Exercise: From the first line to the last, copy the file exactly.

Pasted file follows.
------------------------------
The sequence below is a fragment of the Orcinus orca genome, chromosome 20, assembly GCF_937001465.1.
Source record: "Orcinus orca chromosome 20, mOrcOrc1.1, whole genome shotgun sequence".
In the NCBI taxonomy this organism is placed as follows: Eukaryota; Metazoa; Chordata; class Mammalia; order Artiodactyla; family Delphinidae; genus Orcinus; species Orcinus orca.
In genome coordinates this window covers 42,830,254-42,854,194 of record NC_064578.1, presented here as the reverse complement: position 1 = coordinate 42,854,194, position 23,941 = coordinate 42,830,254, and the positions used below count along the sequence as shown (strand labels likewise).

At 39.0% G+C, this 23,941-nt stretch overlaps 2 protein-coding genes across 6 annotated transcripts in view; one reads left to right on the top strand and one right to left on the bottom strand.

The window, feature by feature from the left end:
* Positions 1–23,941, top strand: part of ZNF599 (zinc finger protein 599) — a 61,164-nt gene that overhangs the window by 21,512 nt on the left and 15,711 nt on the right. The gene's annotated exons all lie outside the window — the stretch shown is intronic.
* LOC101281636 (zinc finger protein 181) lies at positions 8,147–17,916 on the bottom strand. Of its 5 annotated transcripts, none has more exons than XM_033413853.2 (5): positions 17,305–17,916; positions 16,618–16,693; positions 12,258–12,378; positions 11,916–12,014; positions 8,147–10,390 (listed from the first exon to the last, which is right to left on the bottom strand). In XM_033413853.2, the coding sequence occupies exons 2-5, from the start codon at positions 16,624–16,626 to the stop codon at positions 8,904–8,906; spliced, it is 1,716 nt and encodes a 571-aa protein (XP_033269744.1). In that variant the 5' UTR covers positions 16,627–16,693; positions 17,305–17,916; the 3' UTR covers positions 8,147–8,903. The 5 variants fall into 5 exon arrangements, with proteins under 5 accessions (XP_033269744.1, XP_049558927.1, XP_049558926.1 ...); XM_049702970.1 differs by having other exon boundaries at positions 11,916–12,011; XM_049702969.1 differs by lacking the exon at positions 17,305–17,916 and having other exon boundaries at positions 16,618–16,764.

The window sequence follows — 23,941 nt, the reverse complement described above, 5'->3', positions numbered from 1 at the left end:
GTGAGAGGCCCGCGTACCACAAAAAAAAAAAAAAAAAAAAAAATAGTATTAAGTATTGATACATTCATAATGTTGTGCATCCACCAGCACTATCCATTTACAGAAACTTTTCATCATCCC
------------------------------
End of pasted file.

The sequence below is a fragment of the Orcinus orca genome, chromosome 20, assembly GCF_937001465.1.
Source record: "Orcinus orca chromosome 20, mOrcOrc1.1, whole genome shotgun sequence".
In the NCBI taxonomy this organism is placed as follows: Eukaryota; Metazoa; Chordata; class Mammalia; order Artiodactyla; family Delphinidae; genus Orcinus; species Orcinus orca.
In genome coordinates this window covers 42,830,254-42,854,194 of record NC_064578.1, presented here as the reverse complement: position 1 = coordinate 42,854,194, position 23,941 = coordinate 42,830,254, and the positions used below count along the sequence as shown (strand labels likewise).

At 39.0% G+C, this 23,941-nt stretch overlaps 2 protein-coding genes across 6 annotated transcripts in view; one reads left to right on the top strand and one right to left on the bottom strand.

The window, feature by feature from the left end:
* Positions 1–23,941, top strand: part of ZNF599 (zinc finger protein 599) — a 61,164-nt gene that overhangs the window by 21,512 nt on the left and 15,711 nt on the right. The gene's annotated exons all lie outside the window — the stretch shown is intronic.
* LOC101281636 (zinc finger protein 181) lies at positions 8,147–17,916 on the bottom strand. Of its 5 annotated transcripts, none has more exons than XM_033413853.2 (5): positions 17,305–17,916; positions 16,618–16,693; positions 12,258–12,378; positions 11,916–12,014; positions 8,147–10,390 (listed from the first exon to the last, which is right to left on the bottom strand). In XM_033413853.2, the coding sequence occupies exons 2-5, from the start codon at positions 16,624–16,626 to the stop codon at positions 8,904–8,906; spliced, it is 1,716 nt and encodes a 571-aa protein (XP_033269744.1). In that variant the 5' UTR covers positions 16,627–16,693; positions 17,305–17,916; the 3' UTR covers positions 8,147–8,903. The 5 variants fall into 5 exon arrangements, with proteins under 5 accessions (XP_033269744.1, XP_049558927.1, XP_049558926.1 ...); XM_049702970.1 differs by having other exon boundaries at positions 11,916–12,011; XM_049702969.1 differs by lacking the exon at positions 17,305–17,916 and having other exon boundaries at positions 16,618–16,764.

The window sequence follows — 23,941 nt, the reverse complement described above, 5'->3', positions numbered from 1 at the left end:
GTGAGAGGCCCGCGTACCACAAAAAAAAAAAAAAAAAAAAAAATAGTATTAAGTATTGATACATTCATAATGTTGTGCATCCACCAGCACTATCCATTTACAGAAACTTTTCATCATCCC